Stopping travel between the U.S. and Europe sounds drastic and decisive. But in reality, it is just a careless attempt to distract from his own failures.
For good national leaders, there is only one correct path through a crisis: offering clarity and making the seriousness of the situation apparent. President Donald Trump did none of that when he made his barely nine-minute television address to the nation from the Oval Office on Wednesday evening. It was an address that would leave anyone speechless. The problem is not that he has suspended air travel from the Schengen Zone to the U.S. because of the new coronavirus crisis. The World Health Organization may not consider the move to be particularly wise, but one can surely have a different perspective. Moreover, the problem is not that he promises to keep the financial losses for individuals to a minimum. In New York’s Chinatown, one restaurant after another is closing because guests are staying away in fear of the coronavirus. This is where help is desperately needed.
The problem is that he has so bluntly tried to just ignore the country’s virus crisis out of existence. What sounds so drastic and decisive is nothing more than a cowardly attempt to distract from his own failures. No word about the rapidly increasing numbers of cases in the U.S. or about the threat that the coronavirus presents or about the inability of his administration to make enough tests available. No word about what the U.S. is facing.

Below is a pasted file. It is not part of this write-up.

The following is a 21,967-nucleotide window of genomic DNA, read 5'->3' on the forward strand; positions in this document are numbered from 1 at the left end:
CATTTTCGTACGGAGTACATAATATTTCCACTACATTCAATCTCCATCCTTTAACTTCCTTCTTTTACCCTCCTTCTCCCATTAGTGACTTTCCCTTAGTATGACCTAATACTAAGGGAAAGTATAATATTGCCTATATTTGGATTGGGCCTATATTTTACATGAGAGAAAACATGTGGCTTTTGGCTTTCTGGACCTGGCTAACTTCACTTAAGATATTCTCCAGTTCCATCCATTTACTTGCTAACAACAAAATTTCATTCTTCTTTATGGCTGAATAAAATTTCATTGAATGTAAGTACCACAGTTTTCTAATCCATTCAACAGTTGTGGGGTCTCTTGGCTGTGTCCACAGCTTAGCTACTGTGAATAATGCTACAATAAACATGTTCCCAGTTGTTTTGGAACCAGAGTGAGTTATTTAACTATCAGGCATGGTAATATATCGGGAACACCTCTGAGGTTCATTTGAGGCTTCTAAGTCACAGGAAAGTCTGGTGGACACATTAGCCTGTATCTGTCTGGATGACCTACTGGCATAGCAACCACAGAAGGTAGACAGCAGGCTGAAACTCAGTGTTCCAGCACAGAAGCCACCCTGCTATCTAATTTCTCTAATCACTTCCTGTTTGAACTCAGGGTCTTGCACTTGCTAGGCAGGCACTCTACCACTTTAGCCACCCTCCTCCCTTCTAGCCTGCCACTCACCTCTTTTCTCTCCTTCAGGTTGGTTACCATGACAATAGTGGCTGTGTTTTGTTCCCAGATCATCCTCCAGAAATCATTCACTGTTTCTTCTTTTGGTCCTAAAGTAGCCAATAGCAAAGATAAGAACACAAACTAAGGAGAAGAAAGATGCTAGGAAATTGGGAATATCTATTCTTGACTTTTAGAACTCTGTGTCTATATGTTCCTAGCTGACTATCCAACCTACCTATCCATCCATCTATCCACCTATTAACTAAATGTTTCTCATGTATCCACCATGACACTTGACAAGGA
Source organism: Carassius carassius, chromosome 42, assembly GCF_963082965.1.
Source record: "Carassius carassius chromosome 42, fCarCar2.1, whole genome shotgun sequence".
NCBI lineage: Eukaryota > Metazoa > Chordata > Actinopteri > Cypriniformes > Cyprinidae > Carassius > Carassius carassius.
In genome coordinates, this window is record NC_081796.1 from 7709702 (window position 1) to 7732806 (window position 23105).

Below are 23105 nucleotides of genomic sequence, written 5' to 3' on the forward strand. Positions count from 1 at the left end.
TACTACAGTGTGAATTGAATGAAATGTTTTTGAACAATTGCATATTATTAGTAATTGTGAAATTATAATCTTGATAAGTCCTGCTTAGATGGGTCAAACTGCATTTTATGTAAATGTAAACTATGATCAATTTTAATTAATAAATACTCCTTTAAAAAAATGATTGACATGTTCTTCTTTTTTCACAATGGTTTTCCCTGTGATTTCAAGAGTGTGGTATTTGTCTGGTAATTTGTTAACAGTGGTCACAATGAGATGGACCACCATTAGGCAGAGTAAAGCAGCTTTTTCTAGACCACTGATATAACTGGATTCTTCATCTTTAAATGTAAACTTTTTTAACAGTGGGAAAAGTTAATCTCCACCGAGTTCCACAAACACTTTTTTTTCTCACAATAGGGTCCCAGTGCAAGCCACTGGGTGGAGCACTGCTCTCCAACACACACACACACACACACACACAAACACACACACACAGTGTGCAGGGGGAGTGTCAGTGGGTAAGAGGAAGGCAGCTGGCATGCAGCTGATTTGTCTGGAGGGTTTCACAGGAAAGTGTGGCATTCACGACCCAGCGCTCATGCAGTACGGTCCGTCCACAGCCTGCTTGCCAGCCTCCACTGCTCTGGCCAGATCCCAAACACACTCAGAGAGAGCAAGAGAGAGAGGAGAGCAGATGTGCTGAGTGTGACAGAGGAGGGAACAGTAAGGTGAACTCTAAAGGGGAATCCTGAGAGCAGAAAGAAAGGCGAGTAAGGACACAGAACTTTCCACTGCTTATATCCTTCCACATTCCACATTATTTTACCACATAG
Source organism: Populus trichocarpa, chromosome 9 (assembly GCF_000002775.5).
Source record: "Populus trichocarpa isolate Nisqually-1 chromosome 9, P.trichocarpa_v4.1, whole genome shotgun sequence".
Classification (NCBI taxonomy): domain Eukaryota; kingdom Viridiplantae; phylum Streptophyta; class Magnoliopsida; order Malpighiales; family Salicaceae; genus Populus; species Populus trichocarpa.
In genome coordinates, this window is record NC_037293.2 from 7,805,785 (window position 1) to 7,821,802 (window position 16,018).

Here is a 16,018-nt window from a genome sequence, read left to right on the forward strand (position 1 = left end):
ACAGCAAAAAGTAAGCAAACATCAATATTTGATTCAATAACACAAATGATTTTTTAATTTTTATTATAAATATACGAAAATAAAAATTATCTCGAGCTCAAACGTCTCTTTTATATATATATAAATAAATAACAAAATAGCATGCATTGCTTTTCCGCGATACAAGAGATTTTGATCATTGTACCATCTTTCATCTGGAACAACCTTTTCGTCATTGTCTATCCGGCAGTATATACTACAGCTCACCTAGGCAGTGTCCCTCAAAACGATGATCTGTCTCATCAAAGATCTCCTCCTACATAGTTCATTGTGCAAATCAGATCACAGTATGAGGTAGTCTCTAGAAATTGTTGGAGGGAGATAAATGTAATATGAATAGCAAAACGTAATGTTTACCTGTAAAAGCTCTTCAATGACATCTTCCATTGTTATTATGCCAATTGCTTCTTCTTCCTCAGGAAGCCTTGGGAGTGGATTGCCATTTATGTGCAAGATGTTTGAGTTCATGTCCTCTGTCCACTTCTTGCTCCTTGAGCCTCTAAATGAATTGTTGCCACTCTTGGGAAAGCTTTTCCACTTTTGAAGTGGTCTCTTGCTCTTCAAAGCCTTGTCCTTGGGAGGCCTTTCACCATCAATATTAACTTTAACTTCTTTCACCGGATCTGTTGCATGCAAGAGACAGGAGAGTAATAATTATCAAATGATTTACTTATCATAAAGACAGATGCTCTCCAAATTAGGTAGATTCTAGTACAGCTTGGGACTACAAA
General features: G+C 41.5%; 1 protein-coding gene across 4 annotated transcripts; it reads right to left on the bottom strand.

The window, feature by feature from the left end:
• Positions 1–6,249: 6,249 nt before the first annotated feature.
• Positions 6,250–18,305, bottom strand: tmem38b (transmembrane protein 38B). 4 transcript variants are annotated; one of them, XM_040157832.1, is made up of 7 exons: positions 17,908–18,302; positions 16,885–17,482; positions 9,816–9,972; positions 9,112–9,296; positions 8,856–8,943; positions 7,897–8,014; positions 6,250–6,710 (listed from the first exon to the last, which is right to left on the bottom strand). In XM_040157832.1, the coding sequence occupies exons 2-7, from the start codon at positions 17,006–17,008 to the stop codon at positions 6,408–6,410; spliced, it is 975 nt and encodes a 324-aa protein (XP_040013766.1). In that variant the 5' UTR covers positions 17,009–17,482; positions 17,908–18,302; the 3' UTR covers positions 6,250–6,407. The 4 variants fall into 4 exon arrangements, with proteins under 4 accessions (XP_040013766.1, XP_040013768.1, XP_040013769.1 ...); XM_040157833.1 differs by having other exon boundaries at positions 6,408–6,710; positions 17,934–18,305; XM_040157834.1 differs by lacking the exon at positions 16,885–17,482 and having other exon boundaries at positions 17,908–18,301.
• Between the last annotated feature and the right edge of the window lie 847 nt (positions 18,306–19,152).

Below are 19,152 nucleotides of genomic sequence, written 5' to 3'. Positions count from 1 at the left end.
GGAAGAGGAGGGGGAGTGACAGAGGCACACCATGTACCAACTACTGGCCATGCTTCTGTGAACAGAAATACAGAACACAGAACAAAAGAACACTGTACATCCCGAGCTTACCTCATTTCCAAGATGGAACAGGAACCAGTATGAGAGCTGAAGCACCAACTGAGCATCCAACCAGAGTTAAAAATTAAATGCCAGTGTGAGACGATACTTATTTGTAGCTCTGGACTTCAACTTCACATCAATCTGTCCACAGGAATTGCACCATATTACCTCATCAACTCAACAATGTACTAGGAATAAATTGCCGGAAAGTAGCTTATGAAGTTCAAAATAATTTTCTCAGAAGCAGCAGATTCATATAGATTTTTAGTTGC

Trump Has Only 1 Prescription: Close Borders, Build Walls
The virus does not care whether it rages through China, the European Union, or the U.S. It also makes no difference where it comes from. But for Trump, it does. He talks about a “foreign virus,” about a virus that has spread from China across the world. He talks about the virus like he does about illegal immigrants. And he only has one prescription for that: close borders, build walls.
Virologists say that there can now be only one goal: to slow the spread of the virus, so that the health care system does not collapse under the pressure of so many new cases. So that people do not have to die because there are no beds for them.
Trump says nothing about that.
As he so often does, Trump is placing his own interests above the good of the nation. He wants to win an election in the fall, so he does not want anything to do with the virus. And that is the reason why he lays all blame on foreign countries and why he even raises the issue of blame. He does not want to be held responsible when something does not go right. Instead, he wants to scold governors when the number of cases explodes in their state, just as he has done with the governors of Washington and New York, both of whom are dealing with particularly high numbers of cases.
But the virus has already been in the country for some time. And if the epidemiologists’ calculations are correct, it will not disappear quickly, as Trump may believe. It is here to stay. It will also still be here on Nov. 3, when the U.S. holds its next election. By then, many presumably will have died from the virus in the U.S., too. They will be Trumps’ victims. Maybe even his supporters will understand that by then.